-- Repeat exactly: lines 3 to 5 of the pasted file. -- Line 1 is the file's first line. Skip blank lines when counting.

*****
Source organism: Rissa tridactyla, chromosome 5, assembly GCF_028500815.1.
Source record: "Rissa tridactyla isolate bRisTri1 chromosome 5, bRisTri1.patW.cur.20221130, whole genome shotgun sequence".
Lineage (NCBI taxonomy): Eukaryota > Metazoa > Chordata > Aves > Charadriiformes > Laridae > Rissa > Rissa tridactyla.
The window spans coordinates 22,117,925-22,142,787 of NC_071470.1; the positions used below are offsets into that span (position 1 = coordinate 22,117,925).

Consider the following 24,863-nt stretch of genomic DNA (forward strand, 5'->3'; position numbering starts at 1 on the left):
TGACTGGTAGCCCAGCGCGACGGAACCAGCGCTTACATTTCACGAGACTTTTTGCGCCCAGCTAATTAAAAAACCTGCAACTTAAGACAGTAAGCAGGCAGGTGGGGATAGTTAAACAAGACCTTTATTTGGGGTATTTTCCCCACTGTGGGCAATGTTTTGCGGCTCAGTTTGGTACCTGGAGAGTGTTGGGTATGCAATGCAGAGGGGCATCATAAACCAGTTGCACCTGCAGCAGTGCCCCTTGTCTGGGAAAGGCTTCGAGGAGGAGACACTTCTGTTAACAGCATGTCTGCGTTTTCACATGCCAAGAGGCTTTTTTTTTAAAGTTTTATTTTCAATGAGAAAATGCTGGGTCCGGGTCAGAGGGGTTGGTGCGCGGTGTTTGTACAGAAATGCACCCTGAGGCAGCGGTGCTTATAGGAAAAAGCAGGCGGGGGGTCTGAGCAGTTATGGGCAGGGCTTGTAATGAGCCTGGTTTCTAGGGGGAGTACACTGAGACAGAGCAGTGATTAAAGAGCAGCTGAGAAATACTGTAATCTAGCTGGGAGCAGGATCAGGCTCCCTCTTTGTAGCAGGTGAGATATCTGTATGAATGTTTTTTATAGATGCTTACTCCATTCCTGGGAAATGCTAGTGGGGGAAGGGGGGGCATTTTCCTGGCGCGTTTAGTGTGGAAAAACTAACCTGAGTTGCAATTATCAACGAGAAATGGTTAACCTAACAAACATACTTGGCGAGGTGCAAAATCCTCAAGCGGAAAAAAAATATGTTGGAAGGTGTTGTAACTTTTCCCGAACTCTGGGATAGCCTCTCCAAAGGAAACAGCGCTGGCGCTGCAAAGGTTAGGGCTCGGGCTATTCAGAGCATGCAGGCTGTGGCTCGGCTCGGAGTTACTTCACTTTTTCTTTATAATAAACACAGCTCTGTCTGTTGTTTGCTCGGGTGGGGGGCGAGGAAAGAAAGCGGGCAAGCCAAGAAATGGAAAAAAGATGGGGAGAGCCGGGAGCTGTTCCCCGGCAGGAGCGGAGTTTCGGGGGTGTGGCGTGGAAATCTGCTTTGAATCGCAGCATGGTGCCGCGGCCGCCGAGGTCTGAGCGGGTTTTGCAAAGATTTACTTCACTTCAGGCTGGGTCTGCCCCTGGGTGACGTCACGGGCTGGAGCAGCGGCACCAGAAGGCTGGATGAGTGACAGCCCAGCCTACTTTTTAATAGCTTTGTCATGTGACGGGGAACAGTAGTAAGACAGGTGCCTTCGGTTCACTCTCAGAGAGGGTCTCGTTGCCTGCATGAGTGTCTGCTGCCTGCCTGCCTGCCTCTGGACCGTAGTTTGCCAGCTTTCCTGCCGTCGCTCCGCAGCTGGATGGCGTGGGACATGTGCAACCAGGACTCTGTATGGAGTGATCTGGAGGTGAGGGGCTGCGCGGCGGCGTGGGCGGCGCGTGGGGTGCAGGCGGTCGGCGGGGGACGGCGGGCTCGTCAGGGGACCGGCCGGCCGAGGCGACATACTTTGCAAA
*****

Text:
Lineage (NCBI taxonomy): Eukaryota > Metazoa > Chordata > Aves > Charadriiformes > Laridae > Rissa > Rissa tridactyla.
The window spans coordinates 22,117,925-22,142,787 of NC_071470.1; the positions used below are offsets into that span (position 1 = coordinate 22,117,925).

Consider the following 24,863-nt stretch of genomic DNA (forward strand, 5'->3'; position numbering starts at 1 on the left):